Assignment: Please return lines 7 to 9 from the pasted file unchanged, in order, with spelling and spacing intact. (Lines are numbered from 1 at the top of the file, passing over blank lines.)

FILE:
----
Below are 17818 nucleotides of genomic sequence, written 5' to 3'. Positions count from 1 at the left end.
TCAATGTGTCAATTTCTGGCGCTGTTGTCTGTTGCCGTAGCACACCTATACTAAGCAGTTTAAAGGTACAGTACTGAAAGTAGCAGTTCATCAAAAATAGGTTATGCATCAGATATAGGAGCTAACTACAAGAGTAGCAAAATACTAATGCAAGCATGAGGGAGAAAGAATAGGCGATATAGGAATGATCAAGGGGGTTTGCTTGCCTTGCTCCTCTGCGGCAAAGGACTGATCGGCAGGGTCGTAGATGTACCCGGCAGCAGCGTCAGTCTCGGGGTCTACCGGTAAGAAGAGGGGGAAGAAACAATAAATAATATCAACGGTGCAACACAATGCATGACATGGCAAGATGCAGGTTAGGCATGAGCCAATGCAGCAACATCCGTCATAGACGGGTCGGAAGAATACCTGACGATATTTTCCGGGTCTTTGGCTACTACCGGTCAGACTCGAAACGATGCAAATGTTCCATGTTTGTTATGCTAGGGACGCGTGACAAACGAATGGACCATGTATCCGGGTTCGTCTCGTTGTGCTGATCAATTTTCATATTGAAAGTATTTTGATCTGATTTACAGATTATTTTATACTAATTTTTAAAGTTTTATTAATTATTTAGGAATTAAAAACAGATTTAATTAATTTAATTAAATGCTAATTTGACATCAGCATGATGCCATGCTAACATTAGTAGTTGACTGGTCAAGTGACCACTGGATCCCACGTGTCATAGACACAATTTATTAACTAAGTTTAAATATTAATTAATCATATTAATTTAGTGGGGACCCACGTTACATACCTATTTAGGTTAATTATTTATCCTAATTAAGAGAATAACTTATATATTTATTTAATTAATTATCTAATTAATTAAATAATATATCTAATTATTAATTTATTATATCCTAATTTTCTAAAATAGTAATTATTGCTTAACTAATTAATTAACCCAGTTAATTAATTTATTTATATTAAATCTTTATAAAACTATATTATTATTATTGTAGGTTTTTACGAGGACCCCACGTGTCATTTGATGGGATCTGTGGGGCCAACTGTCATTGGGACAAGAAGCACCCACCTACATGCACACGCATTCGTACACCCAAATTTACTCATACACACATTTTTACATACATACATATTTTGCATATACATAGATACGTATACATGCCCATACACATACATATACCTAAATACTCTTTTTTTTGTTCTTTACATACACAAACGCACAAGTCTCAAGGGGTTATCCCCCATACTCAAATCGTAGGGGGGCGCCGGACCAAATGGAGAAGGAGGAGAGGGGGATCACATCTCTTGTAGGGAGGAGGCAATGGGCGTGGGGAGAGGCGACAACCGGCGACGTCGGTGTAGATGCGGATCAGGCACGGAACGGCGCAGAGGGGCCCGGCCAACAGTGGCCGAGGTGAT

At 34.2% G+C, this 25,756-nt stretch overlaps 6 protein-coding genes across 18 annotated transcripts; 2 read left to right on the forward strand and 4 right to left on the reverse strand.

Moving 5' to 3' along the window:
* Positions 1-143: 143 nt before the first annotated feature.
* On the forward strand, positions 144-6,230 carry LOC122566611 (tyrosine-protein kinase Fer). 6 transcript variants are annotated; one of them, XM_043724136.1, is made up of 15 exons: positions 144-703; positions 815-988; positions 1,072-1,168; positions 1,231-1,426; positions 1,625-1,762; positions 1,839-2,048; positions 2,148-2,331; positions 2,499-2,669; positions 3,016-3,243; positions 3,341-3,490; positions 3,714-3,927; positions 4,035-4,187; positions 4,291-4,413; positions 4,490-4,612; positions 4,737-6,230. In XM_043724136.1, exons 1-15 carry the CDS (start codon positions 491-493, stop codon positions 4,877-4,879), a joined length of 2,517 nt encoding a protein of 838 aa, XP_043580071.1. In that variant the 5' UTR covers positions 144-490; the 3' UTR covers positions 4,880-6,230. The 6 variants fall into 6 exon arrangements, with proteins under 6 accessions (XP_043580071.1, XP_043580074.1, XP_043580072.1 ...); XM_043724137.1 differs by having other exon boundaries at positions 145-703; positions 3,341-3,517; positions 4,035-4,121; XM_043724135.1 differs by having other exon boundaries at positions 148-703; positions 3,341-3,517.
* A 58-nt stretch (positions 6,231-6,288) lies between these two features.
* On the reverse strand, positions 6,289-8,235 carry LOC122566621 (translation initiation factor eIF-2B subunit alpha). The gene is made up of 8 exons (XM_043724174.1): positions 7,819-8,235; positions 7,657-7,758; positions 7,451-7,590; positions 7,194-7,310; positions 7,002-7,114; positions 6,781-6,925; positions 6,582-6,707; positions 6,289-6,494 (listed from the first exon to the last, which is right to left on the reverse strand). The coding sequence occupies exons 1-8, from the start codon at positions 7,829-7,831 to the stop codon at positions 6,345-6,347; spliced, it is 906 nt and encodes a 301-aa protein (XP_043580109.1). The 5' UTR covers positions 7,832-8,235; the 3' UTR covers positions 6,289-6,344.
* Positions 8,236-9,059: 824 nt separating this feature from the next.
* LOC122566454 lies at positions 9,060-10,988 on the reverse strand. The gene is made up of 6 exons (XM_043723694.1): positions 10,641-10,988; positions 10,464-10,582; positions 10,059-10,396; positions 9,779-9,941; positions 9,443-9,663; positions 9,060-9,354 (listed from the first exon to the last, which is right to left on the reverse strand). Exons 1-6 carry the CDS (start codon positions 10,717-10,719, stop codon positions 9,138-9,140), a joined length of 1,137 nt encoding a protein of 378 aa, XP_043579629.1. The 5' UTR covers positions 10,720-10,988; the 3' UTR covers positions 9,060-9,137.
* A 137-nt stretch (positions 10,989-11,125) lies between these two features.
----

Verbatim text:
* A 58-nt stretch (positions 6,231-6,288) lies between these two features.
* On the reverse strand, positions 6,289-8,235 carry LOC122566621 (translation initiation factor eIF-2B subunit alpha). The gene is made up of 8 exons (XM_043724174.1): positions 7,819-8,235; positions 7,657-7,758; positions 7,451-7,590; positions 7,194-7,310; positions 7,002-7,114; positions 6,781-6,925; positions 6,582-6,707; positions 6,289-6,494 (listed from the first exon to the last, which is right to left on the reverse strand). The coding sequence occupies exons 1-8, from the start codon at positions 7,829-7,831 to the stop codon at positions 6,345-6,347; spliced, it is 906 nt and encodes a 301-aa protein (XP_043580109.1). The 5' UTR covers positions 7,832-8,235; the 3' UTR covers positions 6,289-6,344.
* Positions 8,236-9,059: 824 nt separating this feature from the next.